As conditions worsened, people began to eat cats, dogs, rats, or grass in a desperate quest for nourishment. In the holy city of Qom, gangs lured people out of the city by promising to sell them food, then killed and ate them instead. Some people reportedly even cannibalized their own children. To add to the misery, a cholera epidemic swept through the already weakened population. Some towns lost up to two-thirds of their inhabitants, who had either died or fled.
Otto von Bismarck
Bismarck was an aristocrat and statesman of the 19th century in Europe. As Prime Minister of Prussia from 1862 to 1890, he was mainly responsible for unifying the many independent German countries and founding the German Empire in 1871. He became the first chancellor of the new Empire.
Once the empire was established, he actively and skillfully pursued pacific policies in foreign affairs, succeeding in preserving the peace in Europe for about two decades. But in domestic policies his patrimony was less benign, for he failed to rise above the authoritarian proclivities of the landed squirearchy to which he was born.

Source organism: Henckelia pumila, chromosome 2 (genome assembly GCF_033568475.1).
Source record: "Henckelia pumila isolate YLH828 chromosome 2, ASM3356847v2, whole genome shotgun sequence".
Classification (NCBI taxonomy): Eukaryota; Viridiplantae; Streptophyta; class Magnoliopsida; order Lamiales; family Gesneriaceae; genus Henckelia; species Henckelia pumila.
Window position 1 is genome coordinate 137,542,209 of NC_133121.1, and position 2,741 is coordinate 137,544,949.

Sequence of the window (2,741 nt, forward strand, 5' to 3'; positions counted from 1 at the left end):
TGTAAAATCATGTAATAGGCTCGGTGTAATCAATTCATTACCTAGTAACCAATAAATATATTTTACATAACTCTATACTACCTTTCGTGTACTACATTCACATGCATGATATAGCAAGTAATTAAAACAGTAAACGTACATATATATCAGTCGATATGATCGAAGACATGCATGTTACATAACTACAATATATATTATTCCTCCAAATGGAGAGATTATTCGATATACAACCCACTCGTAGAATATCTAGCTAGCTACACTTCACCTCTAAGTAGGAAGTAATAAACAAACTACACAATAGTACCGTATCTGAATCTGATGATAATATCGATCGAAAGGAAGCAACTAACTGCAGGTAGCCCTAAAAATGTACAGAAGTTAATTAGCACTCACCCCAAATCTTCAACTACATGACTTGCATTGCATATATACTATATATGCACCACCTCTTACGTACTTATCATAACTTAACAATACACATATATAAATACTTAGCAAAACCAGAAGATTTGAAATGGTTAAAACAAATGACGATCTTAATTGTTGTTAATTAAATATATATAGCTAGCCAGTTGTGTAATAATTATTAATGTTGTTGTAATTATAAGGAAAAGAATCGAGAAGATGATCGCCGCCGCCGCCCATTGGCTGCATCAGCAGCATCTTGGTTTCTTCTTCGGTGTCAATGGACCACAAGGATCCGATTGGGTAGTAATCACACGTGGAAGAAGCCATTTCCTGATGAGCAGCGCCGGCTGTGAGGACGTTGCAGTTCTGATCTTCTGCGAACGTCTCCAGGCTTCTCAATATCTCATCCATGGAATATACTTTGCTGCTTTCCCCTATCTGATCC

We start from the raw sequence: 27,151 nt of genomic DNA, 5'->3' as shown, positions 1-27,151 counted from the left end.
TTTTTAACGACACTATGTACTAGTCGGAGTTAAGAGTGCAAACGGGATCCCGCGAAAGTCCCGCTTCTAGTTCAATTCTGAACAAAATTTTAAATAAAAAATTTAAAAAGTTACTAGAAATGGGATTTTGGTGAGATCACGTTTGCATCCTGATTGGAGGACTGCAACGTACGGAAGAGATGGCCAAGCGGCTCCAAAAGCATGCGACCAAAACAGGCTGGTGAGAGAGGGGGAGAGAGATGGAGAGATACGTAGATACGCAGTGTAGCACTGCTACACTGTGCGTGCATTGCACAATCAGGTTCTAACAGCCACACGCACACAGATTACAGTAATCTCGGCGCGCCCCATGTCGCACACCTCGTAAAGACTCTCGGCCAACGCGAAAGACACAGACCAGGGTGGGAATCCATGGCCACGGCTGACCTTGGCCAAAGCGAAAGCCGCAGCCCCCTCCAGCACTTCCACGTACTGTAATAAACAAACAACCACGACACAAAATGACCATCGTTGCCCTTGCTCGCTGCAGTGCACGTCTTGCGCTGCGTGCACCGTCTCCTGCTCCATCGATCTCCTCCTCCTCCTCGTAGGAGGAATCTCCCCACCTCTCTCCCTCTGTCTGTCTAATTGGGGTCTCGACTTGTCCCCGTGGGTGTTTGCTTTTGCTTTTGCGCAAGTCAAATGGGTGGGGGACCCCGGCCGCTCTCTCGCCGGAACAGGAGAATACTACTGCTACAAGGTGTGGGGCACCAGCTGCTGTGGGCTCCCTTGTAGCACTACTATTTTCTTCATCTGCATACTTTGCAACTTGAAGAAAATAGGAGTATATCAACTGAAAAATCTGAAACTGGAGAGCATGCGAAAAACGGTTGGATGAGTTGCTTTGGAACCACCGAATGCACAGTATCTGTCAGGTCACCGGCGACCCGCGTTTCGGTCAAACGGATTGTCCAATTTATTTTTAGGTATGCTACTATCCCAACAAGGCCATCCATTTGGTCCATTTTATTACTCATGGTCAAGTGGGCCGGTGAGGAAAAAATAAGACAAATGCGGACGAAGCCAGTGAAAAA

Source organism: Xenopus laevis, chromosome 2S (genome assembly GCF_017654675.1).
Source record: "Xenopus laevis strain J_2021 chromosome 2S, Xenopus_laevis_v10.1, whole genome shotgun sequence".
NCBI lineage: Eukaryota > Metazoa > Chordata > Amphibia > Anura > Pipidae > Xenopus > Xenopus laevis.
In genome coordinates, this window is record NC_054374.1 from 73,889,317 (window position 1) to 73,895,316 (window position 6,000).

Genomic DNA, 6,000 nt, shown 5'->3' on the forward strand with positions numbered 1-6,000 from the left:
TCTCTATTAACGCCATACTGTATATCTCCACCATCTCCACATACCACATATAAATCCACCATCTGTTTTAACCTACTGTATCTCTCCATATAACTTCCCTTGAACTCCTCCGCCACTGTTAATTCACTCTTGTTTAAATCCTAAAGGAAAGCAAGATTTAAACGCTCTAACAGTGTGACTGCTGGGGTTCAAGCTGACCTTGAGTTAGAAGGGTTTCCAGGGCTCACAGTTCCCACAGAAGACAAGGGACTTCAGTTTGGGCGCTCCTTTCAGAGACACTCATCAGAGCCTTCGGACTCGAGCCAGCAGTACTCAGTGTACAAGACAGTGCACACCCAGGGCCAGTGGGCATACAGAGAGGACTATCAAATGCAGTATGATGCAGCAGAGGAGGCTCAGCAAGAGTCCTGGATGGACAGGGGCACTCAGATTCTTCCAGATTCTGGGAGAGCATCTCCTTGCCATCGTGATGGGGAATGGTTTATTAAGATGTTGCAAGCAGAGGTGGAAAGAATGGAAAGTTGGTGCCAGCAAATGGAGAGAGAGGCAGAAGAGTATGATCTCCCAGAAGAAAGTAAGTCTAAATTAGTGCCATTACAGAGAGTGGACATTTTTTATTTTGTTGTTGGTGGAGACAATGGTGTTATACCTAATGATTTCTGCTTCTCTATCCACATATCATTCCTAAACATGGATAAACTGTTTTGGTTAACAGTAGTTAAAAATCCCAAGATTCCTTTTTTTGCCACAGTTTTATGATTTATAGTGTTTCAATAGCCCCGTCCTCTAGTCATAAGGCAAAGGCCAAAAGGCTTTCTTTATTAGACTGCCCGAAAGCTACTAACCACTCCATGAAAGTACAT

Italian unification (Risorgimento)
Italian unification, meaning the Resurgence or revival, was the political and social movement that consolidated different states of the Italian peninsula into the single state of the Kingdom of Italy in the 19th century. Despite a lack of consensus on the exact dates for the beginning and end of this period, many historians and scholars agree that the process began in 1815 with the Congress of Vienna and the end of Napoleonic rule, and was completed in 1871 when Rome became the capital of the Kingdom of Italy.
David Livingstone was a Scottish Congregationalist pioneer medical missionary with the London Missionary Society and an explorer in Africa, one of the most popular national heroes of late–19th-century in Victorian Britain.